and Examine This, a rundown on the examine menu being both functional an providing a lore insight to the NPC Profiles series, including the much acclaimed Gnome Child. Give some of these past articles a read as they chronicle RuneScape history in a way that hasn't been done before. And to that we owe it to Colton. Thank you.
One of the most consistent complaints about the current state of the Evolution of Combat in Runescape 3 is that six years later, the tick system still creates problems, especially in high level encounters that require what feels like immediate response time. The tick system is one of the most fundamental elements of RuneScape that makes it a different game from almost any other. Instead of actions or events happening in real time, they occur following a 0.6 second tick system. While this can sometimes make combat feel clunky, especially when combined with revolution automatically using abilities and the click to move grid based movement, it is also ripe with opportunity to be exploited to your advantage. For the purpose of this article, much of what I will be discussing will be in the context of full manual, but nearly all of it is absolutely possible while using revolution, it will just require the same sort of precision normally reserved for full manual. It is worth noting that while the majority of what’s discussed in this article doesn’t require magic, being able to manually cast auto-attacks makes things much easier, and reading through this may help readers understand why magic reigns as the utterly dominant style, with or without C4TAA in the mix.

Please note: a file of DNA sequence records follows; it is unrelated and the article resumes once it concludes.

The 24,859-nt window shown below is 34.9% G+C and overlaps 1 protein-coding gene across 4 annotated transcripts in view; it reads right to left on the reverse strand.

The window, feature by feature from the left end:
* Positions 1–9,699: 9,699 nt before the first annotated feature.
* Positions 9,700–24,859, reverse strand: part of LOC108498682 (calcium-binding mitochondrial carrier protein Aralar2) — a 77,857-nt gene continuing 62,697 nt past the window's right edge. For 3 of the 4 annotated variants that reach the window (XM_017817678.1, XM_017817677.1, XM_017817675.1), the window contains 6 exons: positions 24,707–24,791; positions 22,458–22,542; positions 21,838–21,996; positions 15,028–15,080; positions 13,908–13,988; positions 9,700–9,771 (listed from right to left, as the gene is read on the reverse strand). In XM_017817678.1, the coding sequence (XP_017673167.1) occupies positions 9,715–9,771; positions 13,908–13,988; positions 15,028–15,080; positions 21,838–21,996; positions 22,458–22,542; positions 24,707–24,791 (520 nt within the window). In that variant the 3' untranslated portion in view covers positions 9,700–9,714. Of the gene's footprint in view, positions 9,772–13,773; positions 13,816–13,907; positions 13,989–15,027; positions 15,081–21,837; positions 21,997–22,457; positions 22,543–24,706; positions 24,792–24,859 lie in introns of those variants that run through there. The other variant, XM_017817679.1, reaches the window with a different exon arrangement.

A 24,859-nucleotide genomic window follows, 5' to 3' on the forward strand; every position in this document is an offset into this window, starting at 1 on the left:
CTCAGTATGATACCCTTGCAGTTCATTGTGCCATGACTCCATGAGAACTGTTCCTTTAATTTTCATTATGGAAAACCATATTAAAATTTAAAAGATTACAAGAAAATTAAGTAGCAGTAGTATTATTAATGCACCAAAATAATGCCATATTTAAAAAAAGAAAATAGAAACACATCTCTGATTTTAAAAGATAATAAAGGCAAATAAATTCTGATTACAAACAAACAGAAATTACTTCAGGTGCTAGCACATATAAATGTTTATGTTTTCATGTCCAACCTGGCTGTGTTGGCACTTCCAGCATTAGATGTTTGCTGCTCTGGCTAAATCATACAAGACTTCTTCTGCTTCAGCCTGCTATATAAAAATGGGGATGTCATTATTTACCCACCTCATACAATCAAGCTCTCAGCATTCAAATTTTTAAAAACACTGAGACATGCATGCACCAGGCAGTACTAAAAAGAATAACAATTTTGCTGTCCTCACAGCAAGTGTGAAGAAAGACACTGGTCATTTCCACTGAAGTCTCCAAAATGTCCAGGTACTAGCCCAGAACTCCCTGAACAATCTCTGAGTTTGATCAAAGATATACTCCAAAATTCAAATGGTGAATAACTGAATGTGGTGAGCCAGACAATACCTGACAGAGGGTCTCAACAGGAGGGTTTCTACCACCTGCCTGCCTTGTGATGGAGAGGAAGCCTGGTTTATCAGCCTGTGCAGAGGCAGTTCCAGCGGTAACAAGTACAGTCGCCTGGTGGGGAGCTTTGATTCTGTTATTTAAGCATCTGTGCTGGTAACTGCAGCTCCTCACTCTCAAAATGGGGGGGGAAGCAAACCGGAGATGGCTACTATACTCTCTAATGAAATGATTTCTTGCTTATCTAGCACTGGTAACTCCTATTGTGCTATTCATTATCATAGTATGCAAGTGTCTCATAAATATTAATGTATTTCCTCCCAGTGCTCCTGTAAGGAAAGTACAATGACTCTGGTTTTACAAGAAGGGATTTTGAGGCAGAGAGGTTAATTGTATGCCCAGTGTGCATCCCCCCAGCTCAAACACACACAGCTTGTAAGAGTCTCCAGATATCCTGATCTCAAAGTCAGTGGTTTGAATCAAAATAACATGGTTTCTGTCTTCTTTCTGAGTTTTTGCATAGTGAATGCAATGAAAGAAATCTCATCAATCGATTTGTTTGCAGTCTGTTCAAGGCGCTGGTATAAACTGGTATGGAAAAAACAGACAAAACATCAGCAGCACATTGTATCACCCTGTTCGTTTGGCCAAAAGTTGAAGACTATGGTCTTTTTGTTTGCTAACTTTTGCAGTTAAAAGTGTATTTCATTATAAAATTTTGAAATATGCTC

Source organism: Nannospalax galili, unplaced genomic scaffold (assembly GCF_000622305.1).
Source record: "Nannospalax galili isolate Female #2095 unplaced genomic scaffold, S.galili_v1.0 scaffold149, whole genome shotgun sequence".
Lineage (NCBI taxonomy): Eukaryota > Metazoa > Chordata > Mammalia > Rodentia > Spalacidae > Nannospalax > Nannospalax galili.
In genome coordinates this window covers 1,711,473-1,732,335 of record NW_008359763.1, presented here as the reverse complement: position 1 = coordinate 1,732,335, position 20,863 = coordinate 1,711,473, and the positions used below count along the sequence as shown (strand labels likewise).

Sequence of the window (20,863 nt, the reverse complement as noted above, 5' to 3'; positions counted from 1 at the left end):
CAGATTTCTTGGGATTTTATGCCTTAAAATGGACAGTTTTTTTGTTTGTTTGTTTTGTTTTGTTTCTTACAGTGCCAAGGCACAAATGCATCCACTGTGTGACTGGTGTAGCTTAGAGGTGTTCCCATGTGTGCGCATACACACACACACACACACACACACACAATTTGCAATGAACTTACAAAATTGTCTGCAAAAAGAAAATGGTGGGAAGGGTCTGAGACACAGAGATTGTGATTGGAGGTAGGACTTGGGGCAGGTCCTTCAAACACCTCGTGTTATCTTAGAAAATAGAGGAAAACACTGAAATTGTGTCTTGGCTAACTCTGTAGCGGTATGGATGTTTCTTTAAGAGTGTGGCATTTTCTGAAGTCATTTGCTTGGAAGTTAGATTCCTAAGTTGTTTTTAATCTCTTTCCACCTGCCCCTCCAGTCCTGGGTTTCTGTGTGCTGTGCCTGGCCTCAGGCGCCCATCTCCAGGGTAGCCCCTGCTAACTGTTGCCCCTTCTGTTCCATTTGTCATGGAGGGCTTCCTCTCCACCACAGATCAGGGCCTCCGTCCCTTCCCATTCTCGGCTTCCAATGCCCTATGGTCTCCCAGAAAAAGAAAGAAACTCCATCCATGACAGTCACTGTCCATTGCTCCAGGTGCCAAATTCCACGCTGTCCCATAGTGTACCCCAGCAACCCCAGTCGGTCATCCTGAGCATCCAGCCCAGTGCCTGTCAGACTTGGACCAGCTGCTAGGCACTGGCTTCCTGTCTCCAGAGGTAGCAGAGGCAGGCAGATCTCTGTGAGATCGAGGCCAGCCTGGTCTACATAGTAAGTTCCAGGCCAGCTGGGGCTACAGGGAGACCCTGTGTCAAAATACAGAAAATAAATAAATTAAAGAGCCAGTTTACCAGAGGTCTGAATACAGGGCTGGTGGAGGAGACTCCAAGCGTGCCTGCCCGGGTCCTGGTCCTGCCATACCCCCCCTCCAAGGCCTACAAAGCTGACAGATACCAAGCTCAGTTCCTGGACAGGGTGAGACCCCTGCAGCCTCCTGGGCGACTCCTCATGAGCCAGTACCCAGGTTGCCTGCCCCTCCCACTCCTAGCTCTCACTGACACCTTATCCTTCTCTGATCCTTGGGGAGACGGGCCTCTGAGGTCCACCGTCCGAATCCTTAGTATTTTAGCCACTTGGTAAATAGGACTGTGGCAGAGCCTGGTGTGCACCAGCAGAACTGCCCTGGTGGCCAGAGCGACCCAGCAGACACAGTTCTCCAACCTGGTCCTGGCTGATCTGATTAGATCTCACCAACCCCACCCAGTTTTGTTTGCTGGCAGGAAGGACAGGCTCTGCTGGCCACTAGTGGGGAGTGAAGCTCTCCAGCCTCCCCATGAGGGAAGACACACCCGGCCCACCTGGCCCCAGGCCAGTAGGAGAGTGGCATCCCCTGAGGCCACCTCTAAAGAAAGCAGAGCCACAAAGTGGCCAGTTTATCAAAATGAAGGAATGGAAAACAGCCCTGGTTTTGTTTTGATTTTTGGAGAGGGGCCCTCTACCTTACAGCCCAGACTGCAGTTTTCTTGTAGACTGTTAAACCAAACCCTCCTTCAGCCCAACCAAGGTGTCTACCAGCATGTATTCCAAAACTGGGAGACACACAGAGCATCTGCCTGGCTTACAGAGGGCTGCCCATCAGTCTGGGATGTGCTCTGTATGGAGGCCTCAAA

First, I’ll give a brief vocabulary list for those not familiar:
1) Lossless auto-attack — this refers to the ability to cast an auto attack without resetting global cooldown. Sometimes these are not truly “lossless” as they can result in a loss of a single game tick, but essentially they do not trade off with the use of an ability.
2) Lossless debuff — the same as above, but with a debuff such as vulnerability.